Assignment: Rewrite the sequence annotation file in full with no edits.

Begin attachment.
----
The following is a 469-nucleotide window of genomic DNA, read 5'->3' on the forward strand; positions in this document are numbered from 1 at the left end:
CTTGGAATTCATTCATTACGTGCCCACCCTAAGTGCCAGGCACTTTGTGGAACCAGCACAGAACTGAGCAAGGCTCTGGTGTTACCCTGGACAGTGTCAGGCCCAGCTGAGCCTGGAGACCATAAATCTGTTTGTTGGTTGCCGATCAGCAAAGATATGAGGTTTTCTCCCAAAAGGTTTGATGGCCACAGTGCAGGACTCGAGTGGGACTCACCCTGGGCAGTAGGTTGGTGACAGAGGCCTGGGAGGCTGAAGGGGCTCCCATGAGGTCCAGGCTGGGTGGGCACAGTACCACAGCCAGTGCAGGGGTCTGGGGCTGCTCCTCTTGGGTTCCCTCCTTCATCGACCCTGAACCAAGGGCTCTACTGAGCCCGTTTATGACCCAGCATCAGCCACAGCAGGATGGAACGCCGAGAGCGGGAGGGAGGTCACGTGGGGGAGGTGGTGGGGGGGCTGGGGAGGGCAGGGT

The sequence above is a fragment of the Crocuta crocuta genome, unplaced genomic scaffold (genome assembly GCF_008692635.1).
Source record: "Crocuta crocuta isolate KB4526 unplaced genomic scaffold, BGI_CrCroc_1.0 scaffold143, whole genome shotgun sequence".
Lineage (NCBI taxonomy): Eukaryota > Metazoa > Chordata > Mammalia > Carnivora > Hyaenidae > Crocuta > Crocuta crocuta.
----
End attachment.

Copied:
The following is a 469-nucleotide window of genomic DNA, read 5'->3' on the forward strand; positions in this document are numbered from 1 at the left end:
CTTGGAATTCATTCATTACGTGCCCACCCTAAGTGCCAGGCACTTTGTGGAACCAGCACAGAACTGAGCAAGGCTCTGGTGTTACCCTGGACAGTGTCAGGCCCAGCTGAGCCTGGAGACCATAAATCTGTTTGTTGGTTGCCGATCAGCAAAGATATGAGGTTTTCTCCCAAAAGGTTTGATGGCCACAGTGCAGGACTCGAGTGGGACTCACCCTGGGCAGTAGGTTGGTGACAGAGGCCTGGGAGGCTGAAGGGGCTCCCATGAGGTCCAGGCTGGGTGGGCACAGTACCACAGCCAGTGCAGGGGTCTGGGGCTGCTCCTCTTGGGTTCCCTCCTTCATCGACCCTGAACCAAGGGCTCTACTGAGCCCGTTTATGACCCAGCATCAGCCACAGCAGGATGGAACGCCGAGAGCGGGAGGGAGGTCACGTGGGGGAGGTGGTGGGGGGGCTGGGGAGGGCAGGGT

The sequence above is a fragment of the Crocuta crocuta genome, unplaced genomic scaffold (genome assembly GCF_008692635.1).
Source record: "Crocuta crocuta isolate KB4526 unplaced genomic scaffold, BGI_CrCroc_1.0 scaffold143, whole genome shotgun sequence".
Lineage (NCBI taxonomy): Eukaryota > Metazoa > Chordata > Mammalia > Carnivora > Hyaenidae > Crocuta > Crocuta crocuta.